Purpose of review: Bronchopulmonary dysplasia (BPD) is a prevalent chronic lung disease in premature infants. Twin studies have shown strong heritability underlying this disease; however, the genetic architecture of BPD remains unclear.
Recent findings: A number of studies employed different approaches to characterize the genetic aberrations associated with BPD, including candidate gene studies, genome-wide association studies, exome sequencing, integrative omics analysis, and pathway analysis. Candidate gene studies identified a number of genes potentially involved with the development of BPD, but the etiological contribution from each gene is not substantial. Copy number variation studies and three independent genome-wide association studies did not identify genetic variations significantly and consistently associated with BPD. A recent exome-sequencing study pointed to rare variants implicated in the disease. In this review, we summarize these studies' methodology and findings, and suggest future research directions to better understand the genetic underpinnings of this potentially life-long lung disease.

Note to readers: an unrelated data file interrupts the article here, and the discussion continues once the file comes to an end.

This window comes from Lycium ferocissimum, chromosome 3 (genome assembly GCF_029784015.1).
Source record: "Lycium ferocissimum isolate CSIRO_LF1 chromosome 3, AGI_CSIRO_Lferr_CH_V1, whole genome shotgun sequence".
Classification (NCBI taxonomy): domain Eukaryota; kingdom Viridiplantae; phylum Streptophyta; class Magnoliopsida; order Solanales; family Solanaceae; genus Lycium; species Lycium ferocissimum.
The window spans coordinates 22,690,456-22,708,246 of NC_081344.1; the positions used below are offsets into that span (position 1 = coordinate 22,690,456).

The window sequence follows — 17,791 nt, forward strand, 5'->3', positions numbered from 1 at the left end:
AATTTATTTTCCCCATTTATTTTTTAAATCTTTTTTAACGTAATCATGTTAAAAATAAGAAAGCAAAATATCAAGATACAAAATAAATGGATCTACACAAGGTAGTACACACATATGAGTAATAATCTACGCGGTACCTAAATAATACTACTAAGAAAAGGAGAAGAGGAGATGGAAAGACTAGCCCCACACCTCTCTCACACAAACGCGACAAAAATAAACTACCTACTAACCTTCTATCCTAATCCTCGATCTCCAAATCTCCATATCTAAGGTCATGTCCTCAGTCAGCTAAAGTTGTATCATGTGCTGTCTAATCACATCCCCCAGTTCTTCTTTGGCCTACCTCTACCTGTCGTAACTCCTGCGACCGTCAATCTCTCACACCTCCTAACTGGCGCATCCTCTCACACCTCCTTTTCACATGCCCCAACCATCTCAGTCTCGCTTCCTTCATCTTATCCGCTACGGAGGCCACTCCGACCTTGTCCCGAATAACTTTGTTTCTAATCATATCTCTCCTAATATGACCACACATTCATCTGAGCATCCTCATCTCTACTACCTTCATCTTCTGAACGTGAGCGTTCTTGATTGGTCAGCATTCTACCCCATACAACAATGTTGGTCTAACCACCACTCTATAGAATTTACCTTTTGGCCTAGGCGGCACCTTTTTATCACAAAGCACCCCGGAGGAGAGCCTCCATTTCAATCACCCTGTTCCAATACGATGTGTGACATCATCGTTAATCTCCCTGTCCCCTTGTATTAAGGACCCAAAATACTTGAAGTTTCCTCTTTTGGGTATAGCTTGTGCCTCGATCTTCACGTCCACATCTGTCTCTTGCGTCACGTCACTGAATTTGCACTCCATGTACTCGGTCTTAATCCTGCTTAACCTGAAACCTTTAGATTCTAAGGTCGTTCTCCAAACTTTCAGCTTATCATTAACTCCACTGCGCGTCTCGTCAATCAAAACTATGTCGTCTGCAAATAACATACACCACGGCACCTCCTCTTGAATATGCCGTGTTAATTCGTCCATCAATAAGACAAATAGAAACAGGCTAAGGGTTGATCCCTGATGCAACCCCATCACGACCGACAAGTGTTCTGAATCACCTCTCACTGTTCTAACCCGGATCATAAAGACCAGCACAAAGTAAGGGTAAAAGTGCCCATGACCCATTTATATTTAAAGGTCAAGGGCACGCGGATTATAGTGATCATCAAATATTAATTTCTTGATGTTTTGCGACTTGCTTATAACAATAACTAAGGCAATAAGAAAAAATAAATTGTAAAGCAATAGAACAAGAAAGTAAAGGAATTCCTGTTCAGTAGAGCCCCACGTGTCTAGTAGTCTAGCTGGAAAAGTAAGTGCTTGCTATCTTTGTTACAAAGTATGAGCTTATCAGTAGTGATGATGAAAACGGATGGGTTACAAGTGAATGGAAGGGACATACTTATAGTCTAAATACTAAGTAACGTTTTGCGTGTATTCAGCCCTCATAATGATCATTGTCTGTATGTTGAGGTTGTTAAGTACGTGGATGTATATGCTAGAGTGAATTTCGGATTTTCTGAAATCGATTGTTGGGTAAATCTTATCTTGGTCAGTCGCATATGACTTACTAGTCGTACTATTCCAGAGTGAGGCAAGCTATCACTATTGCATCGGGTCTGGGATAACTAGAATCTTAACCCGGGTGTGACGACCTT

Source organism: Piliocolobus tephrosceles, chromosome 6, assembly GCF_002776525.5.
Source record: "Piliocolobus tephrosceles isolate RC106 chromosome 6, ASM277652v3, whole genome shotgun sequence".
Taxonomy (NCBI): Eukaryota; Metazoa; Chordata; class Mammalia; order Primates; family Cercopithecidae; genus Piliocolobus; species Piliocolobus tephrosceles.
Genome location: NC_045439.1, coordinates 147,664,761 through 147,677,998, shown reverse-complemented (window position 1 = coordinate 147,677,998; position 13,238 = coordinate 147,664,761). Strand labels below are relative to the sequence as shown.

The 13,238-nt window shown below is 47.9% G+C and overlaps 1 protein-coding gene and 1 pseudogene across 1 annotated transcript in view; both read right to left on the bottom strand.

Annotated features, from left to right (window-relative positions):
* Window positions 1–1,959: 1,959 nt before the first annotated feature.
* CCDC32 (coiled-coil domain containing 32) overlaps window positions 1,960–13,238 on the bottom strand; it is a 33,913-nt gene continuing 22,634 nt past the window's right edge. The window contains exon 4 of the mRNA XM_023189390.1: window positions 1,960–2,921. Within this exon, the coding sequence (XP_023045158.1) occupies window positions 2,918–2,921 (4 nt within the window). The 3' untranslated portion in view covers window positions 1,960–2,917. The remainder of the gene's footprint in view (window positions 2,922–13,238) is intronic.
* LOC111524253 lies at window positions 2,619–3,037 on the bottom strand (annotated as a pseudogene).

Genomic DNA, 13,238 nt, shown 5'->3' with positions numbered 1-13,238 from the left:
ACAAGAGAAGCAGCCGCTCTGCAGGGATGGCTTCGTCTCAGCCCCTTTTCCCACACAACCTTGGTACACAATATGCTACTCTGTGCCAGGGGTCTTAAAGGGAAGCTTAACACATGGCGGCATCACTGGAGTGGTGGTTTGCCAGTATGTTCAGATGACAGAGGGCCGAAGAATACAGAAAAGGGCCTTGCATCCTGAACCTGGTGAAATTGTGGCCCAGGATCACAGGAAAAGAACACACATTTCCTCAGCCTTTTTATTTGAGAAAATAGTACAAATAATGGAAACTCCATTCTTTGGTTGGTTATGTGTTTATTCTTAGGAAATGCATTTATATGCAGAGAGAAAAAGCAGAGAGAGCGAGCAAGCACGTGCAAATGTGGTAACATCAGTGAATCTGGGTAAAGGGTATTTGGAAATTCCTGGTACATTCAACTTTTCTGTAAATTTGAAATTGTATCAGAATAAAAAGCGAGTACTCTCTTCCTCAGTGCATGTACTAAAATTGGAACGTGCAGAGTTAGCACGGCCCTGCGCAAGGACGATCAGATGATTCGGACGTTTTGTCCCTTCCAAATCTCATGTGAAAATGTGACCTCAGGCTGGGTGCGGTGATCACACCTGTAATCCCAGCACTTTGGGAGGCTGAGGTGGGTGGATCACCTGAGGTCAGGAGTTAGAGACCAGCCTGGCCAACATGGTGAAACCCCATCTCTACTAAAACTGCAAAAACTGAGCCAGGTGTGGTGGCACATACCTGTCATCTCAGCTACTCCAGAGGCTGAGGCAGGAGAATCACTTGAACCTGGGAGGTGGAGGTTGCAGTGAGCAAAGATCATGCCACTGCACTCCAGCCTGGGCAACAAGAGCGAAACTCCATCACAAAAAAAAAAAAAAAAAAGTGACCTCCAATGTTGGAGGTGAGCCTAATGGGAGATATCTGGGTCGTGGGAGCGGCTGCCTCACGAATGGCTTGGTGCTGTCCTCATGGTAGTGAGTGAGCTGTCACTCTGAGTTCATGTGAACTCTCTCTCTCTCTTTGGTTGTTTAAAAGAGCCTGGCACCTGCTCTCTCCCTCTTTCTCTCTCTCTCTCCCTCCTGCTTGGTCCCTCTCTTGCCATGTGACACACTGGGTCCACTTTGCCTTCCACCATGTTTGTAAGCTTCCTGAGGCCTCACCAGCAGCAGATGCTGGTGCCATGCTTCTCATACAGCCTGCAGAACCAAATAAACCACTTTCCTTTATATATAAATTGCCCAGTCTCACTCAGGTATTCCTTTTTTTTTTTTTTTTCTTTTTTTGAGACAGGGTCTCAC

Summary: Genetic factors play a significant role in the development of BPD. Recent studies suggested that rare variants in genes participating in lung development pathways could contribute to BPD susceptibility.